This week: Live from Miami, well it was broadcast live at the time, whatever, anyways, Sharon Louden!!
Sharon M. Louden graduated with a BFA from the School of the Art Institute of Chicago and an MFA from Yale University, School of Art. Her work has been exhibited in numerous venues including the Aldrich Contemporary Art Museum, the Drawing Center, Carnegie Mellon University, Birmingham Museum of Art, Weatherspoon Art Museum and the Kemper Museum of Contemporary Art. Louden’s work is held in major public and private collections including the Neuberger Museum of Art, Whitney Museum of American Art, National Gallery of Art, Arkansas Arts Center, Yale University Art Gallery, Weatherspoon Art Museum, and the Museum of Fine Arts, Houston, among others.
Sharon Louden’s work has also been written about in the New York Times, Art in America, Washington Post, Sculpture Magazine and the Philadelphia Inquirer, as well as other publications. She has received a grant from the Elizabeth Foundation for the Arts and has participated in residencies at Tamarind Institute, Urban Glass and Art Omi.
Louden’s animations continue to be screened and featured in many film festivals and museums all over the world. Her animation, Carrier, premiered in the East Wing Auditorium of the National Gallery of Art in Washington, DC in March, 2011 in a historical program of abstract animation since 1927. Sharon also premiered a new animation titled, Community, at the National Gallery of Art in the program, “Cine Concert: Abstract Film and Animation Since 1970” on September 8, 2013.
Louden was commissioned by the Weisman Art Museum to make a site-specific work in dialogue with Frank Gehry’s new additions to the museum. Entitled Merge, this solo exhibition consisted of over 350,000 units of aluminum extending over a 3,000 square foot space and was on view from October 2011 through May 2012. This piece was then reconfigured and permanently installed in Oak Hall at the University of Connecticut in Storrs, CT and completed in January, 2013.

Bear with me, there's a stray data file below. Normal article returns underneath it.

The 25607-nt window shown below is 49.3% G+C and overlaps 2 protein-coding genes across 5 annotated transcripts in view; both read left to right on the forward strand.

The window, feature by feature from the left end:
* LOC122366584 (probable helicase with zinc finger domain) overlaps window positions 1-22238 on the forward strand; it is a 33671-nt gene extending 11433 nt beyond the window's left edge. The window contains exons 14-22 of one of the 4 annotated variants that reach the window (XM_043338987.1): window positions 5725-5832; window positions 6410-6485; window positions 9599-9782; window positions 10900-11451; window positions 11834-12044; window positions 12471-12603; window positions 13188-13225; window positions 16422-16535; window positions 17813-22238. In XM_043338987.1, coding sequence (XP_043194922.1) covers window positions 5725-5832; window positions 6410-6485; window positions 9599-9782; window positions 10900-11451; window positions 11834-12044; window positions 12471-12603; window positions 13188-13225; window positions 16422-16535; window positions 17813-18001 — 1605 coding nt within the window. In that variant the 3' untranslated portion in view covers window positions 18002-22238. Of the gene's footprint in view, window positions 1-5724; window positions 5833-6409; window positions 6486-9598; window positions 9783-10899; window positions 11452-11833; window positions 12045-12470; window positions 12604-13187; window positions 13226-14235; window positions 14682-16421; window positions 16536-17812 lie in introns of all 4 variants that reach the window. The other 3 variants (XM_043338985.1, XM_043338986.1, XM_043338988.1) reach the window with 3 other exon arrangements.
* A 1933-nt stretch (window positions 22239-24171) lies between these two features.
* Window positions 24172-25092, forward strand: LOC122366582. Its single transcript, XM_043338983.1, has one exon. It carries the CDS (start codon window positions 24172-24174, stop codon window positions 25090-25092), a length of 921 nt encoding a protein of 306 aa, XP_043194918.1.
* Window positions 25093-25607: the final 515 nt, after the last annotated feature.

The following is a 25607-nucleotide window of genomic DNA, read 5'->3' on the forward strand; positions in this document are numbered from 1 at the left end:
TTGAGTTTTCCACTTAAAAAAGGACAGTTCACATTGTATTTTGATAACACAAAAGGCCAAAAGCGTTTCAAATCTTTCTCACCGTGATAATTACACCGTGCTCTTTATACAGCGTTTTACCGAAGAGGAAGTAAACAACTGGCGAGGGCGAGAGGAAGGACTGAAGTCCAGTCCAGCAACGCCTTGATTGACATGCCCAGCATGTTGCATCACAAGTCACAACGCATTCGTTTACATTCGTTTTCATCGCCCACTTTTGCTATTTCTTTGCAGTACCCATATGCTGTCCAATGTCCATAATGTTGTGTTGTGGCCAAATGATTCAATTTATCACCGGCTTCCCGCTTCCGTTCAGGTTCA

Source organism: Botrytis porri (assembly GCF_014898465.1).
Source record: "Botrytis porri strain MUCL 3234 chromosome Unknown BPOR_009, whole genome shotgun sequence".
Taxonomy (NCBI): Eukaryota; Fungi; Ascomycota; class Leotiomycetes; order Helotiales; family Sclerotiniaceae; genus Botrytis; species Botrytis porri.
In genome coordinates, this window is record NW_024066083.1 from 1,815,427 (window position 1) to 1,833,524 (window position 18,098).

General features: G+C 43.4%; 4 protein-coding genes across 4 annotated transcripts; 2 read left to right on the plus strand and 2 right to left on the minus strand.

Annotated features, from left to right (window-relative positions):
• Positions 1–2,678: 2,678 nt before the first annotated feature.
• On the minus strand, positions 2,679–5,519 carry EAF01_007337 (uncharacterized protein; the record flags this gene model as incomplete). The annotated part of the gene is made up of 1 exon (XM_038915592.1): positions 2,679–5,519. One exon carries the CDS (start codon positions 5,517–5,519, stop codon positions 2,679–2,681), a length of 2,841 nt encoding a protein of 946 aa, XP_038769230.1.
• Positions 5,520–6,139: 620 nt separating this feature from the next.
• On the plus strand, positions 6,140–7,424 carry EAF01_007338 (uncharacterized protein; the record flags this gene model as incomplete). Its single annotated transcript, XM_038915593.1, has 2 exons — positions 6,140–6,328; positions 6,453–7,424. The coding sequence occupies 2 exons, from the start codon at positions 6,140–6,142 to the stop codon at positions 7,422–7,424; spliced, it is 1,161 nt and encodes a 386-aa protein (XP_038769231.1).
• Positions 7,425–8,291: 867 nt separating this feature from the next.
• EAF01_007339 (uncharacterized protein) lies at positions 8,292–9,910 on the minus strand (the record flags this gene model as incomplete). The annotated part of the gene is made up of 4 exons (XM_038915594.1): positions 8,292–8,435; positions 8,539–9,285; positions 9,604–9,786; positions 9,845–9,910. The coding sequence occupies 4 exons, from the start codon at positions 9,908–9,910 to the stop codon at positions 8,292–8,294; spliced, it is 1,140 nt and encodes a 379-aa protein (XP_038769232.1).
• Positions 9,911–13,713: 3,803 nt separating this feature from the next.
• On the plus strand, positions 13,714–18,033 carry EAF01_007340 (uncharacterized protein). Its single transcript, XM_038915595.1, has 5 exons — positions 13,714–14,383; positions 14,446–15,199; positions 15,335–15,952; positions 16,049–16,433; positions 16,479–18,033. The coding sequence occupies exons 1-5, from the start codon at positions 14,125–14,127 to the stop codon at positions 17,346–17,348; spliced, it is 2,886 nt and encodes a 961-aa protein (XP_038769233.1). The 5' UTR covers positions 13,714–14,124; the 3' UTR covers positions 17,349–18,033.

Also in 2013, Louden received a New York Foundation for the Arts Artist Fellowship in the category of Architecture/Environmental Structures/Design.
Recent exhibitions include a solo exhibition of new work including Community (the animation that premiered at the National Gallery of Art), as well a site-specific installation, painting, drawing and sculpture at Morgan Lehman Gallery in New York in October through November, 2013. Currently on view is a solo exhibition of Louden’s paintings and drawings at Beta Pictoris/Maus Contemporary Art in Birmingham, Alabama, which will run through February 16, 2014.
Sharon Louden has taught for more than 20 years since graduating from Yale in 1991. Her teaching experience includes studio and professional practice classes to students of all levels in colleges and universities throughout the United States. Colleges and universities at which she has lectured and taught include: Kansas City Art Institute, College of Saint Rose, Massachusetts College of Art, Vanderbilt University and Maryland Institute College of Art. Sharon currently teaches at the New York Academy of Art in New York City. Last summer, Sharon taught experimental drawing and collage in the School of Art at Chautuaqua Institution in Chautauqua, New York.